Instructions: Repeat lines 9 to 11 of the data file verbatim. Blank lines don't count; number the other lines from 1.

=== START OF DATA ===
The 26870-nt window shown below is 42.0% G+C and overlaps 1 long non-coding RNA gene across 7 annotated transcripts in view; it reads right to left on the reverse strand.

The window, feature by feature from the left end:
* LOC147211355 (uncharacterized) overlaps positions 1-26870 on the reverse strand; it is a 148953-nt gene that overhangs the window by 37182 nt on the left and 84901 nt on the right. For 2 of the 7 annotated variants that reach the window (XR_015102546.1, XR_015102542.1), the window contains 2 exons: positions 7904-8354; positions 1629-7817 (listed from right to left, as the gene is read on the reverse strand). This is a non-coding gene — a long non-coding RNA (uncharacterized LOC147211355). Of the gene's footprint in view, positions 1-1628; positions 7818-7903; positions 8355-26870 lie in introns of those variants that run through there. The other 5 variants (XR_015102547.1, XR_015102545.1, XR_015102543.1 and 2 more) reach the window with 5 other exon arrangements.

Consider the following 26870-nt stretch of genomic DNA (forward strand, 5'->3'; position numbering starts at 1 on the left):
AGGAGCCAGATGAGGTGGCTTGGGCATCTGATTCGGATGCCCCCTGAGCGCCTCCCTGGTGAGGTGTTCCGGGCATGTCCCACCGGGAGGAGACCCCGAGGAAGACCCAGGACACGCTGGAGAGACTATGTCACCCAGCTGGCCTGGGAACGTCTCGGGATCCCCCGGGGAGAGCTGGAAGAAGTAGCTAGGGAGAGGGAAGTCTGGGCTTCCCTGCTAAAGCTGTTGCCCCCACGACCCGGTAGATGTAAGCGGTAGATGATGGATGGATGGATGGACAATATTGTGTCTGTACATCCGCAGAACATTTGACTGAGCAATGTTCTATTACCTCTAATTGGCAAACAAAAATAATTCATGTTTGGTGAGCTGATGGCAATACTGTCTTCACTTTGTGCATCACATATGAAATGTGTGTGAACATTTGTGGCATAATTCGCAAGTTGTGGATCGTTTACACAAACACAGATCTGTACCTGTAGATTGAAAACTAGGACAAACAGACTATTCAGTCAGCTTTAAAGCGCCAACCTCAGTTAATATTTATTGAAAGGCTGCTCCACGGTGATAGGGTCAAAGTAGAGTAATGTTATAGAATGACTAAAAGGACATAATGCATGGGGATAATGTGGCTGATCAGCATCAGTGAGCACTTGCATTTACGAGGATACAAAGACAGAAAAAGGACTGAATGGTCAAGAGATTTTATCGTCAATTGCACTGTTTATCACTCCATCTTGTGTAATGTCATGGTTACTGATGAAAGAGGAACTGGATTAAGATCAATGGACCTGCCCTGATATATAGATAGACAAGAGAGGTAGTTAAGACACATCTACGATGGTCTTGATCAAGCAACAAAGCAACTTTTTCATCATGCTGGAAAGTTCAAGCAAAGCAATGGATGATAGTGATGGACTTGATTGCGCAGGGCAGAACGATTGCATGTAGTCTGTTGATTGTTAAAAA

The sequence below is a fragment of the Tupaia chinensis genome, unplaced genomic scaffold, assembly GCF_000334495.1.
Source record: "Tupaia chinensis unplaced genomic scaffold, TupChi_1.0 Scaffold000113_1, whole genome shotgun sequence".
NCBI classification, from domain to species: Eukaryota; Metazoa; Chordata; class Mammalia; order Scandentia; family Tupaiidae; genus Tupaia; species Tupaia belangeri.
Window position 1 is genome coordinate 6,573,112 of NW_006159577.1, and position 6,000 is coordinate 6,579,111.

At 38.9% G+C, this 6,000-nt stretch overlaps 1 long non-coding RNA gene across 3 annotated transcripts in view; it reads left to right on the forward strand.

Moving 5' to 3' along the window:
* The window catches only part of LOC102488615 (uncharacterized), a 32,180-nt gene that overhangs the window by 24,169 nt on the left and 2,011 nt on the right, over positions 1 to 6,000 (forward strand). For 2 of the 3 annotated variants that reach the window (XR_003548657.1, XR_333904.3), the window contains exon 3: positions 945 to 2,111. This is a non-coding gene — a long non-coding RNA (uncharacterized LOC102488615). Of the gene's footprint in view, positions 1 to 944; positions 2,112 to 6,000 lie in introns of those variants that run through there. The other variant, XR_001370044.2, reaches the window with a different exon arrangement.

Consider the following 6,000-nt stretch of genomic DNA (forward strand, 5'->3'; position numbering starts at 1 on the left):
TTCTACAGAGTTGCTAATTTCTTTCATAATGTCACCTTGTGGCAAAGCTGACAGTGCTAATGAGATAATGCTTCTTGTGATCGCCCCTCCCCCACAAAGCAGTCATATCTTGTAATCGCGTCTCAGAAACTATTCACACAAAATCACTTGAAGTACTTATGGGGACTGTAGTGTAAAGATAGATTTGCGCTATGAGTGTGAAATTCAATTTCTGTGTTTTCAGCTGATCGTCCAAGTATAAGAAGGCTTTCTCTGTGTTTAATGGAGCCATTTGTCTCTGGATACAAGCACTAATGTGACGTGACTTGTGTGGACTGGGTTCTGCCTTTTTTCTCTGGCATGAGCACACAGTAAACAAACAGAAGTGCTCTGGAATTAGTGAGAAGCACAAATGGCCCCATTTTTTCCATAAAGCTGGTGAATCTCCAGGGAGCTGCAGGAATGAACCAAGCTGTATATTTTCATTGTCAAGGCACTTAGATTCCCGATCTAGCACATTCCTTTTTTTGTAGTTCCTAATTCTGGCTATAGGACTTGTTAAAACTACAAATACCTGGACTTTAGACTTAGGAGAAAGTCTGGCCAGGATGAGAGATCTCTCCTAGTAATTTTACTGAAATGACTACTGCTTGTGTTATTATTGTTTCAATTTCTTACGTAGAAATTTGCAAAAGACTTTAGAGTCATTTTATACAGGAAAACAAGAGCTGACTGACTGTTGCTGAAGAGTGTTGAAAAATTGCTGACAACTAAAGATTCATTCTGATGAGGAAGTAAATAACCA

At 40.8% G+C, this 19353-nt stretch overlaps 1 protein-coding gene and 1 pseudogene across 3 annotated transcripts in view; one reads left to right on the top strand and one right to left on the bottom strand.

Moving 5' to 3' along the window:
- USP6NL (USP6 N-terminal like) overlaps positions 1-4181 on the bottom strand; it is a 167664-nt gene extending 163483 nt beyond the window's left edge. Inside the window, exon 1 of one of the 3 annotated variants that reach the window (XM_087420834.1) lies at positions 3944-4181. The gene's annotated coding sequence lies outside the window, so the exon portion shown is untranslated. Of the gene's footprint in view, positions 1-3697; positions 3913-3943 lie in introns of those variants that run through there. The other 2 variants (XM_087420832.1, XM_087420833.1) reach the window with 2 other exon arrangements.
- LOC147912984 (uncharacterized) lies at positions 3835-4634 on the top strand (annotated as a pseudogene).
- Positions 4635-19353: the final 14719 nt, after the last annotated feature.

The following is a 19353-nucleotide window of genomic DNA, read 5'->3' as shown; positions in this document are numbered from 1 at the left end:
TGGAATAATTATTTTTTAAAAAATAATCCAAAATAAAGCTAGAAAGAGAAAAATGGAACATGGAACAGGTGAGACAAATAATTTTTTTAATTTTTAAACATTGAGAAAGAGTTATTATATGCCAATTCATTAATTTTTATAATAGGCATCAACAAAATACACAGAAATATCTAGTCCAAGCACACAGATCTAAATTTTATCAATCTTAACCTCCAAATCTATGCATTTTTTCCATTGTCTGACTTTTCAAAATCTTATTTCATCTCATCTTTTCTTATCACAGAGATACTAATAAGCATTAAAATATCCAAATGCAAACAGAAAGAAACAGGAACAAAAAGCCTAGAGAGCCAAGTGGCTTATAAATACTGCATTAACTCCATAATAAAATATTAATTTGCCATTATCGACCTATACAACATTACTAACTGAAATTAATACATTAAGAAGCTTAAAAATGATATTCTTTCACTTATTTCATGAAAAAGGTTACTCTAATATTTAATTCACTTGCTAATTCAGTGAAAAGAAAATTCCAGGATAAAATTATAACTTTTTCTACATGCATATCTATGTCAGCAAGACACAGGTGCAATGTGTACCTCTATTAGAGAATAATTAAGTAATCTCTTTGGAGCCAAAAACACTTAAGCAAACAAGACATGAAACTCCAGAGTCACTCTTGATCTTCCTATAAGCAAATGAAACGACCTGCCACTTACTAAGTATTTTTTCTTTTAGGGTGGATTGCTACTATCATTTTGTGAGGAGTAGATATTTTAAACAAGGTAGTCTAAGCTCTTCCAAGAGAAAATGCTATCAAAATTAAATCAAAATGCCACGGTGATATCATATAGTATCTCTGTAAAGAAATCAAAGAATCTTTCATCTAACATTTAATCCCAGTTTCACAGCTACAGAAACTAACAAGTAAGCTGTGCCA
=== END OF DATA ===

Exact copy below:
Window position 1 is genome coordinate 6,573,112 of NW_006159577.1, and position 6,000 is coordinate 6,579,111.

At 38.9% G+C, this 6,000-nt stretch overlaps 1 long non-coding RNA gene across 3 annotated transcripts in view; it reads left to right on the forward strand.

Moving 5' to 3' along the window: